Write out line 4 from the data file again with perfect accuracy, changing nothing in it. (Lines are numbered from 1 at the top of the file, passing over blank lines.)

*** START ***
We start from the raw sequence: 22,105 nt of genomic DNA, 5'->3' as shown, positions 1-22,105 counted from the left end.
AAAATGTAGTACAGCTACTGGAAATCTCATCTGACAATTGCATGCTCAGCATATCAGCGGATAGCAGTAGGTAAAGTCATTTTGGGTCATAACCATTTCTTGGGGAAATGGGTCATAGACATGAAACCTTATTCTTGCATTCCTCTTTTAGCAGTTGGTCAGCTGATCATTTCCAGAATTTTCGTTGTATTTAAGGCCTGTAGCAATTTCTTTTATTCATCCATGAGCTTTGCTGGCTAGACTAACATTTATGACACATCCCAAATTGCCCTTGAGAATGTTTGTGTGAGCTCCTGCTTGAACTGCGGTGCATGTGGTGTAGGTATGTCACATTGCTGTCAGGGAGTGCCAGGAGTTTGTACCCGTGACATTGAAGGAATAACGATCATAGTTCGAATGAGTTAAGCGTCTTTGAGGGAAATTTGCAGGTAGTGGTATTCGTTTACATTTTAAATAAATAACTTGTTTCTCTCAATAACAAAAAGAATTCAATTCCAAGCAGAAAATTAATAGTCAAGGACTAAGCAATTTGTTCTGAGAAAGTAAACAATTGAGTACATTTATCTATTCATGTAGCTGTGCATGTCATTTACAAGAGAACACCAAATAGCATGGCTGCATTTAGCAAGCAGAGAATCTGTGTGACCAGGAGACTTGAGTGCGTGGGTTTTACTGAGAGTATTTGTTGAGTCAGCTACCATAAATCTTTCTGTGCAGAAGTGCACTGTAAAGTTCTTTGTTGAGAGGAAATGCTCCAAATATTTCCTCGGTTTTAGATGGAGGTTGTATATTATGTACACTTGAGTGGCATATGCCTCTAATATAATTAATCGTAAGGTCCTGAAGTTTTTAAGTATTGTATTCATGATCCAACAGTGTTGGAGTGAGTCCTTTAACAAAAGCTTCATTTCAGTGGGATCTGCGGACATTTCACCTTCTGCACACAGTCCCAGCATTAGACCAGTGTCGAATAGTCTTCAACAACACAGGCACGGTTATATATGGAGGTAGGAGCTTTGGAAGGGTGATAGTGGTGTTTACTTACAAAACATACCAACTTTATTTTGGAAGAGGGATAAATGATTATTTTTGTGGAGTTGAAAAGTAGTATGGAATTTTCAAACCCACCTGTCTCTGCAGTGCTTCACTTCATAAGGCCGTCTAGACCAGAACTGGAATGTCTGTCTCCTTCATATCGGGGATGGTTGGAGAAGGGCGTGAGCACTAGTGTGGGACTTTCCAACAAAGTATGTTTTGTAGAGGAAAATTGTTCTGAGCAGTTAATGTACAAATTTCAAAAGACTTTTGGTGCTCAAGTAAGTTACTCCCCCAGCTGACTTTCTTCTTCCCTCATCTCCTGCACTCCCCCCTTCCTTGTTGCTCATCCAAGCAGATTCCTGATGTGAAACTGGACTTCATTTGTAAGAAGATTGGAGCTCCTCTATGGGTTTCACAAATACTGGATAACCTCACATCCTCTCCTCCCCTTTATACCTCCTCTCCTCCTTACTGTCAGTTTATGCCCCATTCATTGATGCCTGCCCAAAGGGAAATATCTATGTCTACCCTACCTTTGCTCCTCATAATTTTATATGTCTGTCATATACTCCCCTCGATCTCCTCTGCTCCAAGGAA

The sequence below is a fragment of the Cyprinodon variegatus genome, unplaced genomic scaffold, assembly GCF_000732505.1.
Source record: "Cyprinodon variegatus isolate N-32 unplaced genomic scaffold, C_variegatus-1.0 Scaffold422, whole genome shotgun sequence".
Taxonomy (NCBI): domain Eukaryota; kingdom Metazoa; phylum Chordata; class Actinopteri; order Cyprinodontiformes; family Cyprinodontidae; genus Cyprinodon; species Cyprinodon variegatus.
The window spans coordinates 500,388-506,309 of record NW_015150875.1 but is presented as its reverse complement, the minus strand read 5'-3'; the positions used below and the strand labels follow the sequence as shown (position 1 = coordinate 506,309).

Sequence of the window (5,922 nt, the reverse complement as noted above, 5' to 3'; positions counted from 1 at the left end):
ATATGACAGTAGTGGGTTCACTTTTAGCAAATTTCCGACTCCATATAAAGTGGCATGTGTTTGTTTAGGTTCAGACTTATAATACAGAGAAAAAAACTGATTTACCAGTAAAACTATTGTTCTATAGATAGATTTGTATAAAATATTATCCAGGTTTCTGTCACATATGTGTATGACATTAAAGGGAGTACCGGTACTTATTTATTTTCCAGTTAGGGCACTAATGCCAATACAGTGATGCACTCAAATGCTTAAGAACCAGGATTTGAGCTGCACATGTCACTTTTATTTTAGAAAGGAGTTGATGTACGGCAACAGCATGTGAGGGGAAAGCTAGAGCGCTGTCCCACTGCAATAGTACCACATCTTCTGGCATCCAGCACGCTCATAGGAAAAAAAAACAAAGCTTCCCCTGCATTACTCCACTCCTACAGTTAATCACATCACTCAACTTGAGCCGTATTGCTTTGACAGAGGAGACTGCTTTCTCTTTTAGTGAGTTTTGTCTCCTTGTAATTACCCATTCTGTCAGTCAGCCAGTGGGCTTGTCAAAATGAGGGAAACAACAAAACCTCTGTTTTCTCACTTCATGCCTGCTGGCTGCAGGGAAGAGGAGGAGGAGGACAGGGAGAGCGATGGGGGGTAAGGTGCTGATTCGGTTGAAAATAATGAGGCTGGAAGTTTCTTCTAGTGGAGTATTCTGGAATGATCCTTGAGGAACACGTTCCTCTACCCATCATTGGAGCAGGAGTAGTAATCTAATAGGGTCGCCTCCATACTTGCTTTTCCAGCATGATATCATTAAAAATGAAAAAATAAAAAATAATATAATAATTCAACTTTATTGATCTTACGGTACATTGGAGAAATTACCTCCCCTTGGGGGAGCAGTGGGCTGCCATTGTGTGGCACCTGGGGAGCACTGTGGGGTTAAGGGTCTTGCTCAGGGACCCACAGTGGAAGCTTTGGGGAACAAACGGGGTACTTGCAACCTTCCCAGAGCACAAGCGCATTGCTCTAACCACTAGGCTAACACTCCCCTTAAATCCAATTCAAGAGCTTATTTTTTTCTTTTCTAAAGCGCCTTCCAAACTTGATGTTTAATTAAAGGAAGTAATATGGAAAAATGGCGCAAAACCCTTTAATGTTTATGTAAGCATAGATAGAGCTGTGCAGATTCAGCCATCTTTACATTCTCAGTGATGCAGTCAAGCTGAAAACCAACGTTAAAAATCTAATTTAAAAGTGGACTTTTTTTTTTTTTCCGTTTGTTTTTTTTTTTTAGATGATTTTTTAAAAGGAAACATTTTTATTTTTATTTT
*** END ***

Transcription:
Source record: "Cyprinodon variegatus isolate N-32 unplaced genomic scaffold, C_variegatus-1.0 Scaffold422, whole genome shotgun sequence".